The concluded budget process has turned David Paterson into Captain Spaulding, whose famous phrase was, "Hello, I must be going." As the NY Post's Jacob Gershman observes: "Paterson confirmed the fear that he's the nation's weakest governor, sealing his fate as a lame duck. It'll be up to New York's next chief executive to rescue the state from bankruptcy."
At the same time, as we have also pointed out elsewhere, this budget fiasco-with an additional $8 billion in new spending while NY business craters-opens the door wide for a challenge to Democratic hegemony: "No one will remember that he got an on-time budget or the minor victories buried in the bonanza of outlays (such as a long-overdue adjustment to hospital Medicaid reimbursements). The big story is that Paterson let lawmakers bury their heads in the sand and produce a budget that fiscal analysts are calling a "recession-proof porkfest." "We're going to run against Paterson," says a Republican source. "People will blame the governor, his party and those who do his bidding."
But it's the entire party-not to mention the state's fiscal good health-that will be threatened: "The long-term shakeout has the potential to elevate a moderate Democrat to the front of next year's governor's-race pack, stir a leadership rebellion in the Legislature and give Republicans a new lease on life."
So while it is clear, as the NY Times points out, that Shelly Silver basically slapped the other two leaders silly, it might also be true that the victory he achieved was a Pyrrhic one: "At the same time, the state’s main financial engine, Wall Street, is undergoing a profound transformation and unlikely to soon produce the tax revenues of its heyday. Some wonder if an Albany led mainly by Mr. Silver will be willing to confront that reality."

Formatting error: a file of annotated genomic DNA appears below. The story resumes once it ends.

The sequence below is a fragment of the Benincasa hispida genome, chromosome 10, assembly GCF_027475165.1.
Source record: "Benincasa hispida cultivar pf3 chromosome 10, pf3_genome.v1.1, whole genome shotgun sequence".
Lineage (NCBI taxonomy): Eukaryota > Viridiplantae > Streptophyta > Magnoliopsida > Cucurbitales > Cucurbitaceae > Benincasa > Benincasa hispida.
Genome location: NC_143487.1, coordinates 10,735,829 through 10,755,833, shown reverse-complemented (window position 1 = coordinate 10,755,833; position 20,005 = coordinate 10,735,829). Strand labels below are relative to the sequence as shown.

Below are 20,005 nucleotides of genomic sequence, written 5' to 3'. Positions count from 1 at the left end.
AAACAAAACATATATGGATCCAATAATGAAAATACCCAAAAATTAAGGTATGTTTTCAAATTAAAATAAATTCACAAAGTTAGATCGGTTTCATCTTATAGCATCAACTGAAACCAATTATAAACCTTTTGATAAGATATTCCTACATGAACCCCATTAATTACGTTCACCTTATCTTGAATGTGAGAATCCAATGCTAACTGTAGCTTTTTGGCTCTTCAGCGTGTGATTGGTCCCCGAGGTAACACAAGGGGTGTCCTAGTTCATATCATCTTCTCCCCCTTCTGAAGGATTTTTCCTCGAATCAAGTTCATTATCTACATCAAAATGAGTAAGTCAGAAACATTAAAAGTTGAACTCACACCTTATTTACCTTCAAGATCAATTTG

Clearly, however, Paterson was out of his depth-bending and breaking on all of the faux fiscal discipline he had articulated in the run up to the budget process, As the Times underscored in another news analysis: "But as outside analysts began poring over hundreds of pages of the budget, they said they saw little evidence of stern spending discipline, even in the face of a major recession. In closing a budget deficit that in the end surpassed $17 billion, lawmakers relied on billions of dollars in new taxes and fees, some of which may not even raise as much revenue as hoped if the economy continues to worsen. And like every Albany budget, whether in good years or bad, this one includes $170 million worth of what critics call pork-barrel spending for lawmakers’ pet projects."
So while we have complained about the poor decision making in our own little world of food and drink, it is the entire state that has been ill served by the leadership in Albany. All that's left is the voter blow back-and the WFP's short term triumph may well be short lived, as tax payers begin to realize how privileged and wealthy they really are when their payment due notices come in.